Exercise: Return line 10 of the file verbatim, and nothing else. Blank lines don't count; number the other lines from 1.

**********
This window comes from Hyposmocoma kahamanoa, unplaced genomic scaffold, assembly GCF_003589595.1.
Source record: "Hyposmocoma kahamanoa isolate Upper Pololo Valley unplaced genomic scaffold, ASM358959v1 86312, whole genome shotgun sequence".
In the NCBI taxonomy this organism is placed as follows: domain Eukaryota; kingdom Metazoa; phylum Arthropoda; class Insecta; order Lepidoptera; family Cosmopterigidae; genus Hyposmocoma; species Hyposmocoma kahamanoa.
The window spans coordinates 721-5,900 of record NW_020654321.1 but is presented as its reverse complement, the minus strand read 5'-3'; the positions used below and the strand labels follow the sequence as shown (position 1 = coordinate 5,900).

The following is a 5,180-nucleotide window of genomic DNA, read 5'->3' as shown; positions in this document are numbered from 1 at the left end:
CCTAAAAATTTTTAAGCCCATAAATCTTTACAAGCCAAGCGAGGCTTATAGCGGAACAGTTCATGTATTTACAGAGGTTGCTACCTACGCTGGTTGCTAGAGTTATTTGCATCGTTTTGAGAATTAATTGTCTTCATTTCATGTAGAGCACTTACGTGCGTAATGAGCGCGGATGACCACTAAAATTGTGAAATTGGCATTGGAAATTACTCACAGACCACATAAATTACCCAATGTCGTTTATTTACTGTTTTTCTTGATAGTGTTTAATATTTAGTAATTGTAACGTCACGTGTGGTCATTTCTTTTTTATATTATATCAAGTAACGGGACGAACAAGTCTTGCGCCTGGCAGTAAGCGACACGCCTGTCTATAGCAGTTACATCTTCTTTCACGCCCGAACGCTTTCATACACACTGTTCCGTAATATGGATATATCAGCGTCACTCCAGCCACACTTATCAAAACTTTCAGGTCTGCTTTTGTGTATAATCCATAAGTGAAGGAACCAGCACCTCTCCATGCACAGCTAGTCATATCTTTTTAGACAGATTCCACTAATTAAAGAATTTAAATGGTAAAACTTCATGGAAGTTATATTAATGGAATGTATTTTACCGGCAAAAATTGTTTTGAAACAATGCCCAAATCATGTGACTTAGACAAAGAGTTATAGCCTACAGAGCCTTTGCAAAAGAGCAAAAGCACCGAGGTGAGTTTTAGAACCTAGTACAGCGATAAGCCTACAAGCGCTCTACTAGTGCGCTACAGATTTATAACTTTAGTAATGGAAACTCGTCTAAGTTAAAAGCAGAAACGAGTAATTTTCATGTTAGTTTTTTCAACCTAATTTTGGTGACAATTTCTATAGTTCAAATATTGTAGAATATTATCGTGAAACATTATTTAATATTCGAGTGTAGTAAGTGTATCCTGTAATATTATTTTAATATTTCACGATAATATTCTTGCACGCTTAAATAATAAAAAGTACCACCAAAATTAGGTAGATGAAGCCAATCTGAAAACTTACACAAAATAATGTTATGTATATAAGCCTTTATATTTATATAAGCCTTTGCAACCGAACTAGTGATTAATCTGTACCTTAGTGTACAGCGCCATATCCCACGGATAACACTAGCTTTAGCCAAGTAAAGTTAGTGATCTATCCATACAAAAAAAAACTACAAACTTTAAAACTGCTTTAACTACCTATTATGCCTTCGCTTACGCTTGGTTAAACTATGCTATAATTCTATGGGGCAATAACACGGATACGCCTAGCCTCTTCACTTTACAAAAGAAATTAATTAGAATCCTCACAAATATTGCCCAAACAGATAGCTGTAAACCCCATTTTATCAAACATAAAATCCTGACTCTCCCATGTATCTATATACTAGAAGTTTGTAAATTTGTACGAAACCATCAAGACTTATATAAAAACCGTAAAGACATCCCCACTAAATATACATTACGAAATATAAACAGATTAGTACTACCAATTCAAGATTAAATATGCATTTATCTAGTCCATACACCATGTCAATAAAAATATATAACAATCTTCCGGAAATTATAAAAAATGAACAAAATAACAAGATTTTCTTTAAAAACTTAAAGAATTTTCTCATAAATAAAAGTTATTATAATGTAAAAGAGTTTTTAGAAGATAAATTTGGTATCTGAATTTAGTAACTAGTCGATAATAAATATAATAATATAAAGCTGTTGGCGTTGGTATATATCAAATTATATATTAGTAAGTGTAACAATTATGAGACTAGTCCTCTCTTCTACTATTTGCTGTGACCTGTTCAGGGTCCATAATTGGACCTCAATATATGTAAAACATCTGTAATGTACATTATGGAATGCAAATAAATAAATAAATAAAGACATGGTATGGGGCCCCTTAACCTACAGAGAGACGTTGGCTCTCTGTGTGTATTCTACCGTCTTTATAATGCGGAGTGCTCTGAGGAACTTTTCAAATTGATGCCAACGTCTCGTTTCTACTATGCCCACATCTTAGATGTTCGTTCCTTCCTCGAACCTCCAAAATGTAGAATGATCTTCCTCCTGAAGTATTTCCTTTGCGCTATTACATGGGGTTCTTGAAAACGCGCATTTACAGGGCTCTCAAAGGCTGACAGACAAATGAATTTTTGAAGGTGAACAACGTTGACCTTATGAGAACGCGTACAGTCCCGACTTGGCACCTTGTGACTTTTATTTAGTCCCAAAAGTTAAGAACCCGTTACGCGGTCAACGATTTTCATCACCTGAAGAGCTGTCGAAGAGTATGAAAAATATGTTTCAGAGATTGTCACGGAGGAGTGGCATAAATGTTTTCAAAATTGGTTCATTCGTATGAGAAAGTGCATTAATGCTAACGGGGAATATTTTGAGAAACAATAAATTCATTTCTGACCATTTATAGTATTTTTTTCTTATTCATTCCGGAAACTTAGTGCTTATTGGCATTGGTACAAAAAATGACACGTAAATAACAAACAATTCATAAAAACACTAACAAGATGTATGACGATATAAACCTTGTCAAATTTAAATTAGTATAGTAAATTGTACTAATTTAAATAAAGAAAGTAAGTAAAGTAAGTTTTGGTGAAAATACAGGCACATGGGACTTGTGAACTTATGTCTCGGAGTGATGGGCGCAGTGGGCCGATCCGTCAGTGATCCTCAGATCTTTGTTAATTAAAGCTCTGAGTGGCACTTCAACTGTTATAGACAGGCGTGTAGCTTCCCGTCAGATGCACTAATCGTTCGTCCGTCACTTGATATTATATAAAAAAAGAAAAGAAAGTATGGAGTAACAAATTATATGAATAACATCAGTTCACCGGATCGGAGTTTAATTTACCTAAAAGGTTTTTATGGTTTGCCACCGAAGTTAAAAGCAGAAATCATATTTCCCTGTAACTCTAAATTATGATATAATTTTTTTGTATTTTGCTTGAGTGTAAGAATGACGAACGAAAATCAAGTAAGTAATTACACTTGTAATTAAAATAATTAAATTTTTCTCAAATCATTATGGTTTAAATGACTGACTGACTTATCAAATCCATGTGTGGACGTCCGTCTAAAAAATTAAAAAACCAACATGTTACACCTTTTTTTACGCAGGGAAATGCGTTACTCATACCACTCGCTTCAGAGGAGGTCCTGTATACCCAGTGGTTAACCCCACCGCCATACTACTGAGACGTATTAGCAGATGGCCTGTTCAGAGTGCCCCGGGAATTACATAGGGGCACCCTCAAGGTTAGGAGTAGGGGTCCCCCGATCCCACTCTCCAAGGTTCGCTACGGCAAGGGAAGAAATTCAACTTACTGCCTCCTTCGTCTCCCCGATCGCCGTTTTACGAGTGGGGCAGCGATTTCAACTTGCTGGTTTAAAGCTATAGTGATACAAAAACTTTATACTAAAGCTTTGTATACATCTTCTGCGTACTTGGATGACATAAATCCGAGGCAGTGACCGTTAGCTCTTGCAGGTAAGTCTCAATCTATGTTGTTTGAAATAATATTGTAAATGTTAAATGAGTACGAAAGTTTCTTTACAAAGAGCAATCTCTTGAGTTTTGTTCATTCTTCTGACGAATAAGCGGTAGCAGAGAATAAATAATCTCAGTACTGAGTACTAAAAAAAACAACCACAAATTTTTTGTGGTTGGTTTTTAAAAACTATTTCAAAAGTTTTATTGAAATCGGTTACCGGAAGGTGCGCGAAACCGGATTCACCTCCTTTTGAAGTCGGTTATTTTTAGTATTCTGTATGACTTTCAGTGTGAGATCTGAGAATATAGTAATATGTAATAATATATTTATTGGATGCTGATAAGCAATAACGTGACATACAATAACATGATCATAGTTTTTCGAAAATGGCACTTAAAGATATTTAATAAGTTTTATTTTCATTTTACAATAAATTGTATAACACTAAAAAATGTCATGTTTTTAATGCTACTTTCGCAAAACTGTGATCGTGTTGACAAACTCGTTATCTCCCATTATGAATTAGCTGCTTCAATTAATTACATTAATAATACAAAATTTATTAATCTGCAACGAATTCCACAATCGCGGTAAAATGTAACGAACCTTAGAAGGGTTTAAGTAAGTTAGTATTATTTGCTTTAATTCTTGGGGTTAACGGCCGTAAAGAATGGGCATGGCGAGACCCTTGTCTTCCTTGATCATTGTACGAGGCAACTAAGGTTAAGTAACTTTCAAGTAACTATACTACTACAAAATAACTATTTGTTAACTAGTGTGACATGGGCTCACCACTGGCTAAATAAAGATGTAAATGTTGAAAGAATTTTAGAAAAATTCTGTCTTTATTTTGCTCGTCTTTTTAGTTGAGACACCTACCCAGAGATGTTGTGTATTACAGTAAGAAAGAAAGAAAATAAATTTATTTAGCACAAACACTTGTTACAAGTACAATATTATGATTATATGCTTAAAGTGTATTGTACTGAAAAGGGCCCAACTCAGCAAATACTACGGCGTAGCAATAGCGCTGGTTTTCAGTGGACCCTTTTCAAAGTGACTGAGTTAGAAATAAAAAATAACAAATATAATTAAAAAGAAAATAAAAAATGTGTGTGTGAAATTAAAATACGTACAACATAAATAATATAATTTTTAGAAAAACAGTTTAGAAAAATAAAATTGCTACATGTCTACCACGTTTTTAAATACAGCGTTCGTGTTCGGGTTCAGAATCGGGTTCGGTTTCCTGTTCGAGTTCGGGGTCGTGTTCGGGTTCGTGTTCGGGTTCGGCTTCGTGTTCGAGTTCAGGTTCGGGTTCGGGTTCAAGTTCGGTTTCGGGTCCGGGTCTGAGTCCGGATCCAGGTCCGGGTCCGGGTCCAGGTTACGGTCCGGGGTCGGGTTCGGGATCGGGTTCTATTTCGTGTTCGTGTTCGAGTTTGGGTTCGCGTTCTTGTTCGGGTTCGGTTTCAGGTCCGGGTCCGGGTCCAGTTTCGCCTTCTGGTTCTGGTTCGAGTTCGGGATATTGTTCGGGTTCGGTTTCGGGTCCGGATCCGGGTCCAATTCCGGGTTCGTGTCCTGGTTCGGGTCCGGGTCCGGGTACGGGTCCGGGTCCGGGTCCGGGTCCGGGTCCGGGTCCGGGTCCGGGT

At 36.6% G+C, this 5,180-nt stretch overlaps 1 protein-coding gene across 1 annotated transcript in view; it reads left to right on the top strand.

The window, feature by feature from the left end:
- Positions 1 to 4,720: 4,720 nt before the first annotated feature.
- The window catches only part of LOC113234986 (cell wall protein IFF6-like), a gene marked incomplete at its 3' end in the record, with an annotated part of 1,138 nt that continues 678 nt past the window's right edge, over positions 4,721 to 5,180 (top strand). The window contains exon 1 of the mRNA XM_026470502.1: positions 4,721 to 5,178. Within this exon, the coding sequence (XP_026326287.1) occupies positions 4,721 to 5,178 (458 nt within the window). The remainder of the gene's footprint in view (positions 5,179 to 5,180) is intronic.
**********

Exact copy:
- The window catches only part of LOC113234986 (cell wall protein IFF6-like), a gene marked incomplete at its 3' end in the record, with an annotated part of 1,138 nt that continues 678 nt past the window's right edge, over positions 4,721 to 5,180 (top strand). The window contains exon 1 of the mRNA XM_026470502.1: positions 4,721 to 5,178. Within this exon, the coding sequence (XP_026326287.1) occupies positions 4,721 to 5,178 (458 nt within the window). The remainder of the gene's footprint in view (positions 5,179 to 5,180) is intronic.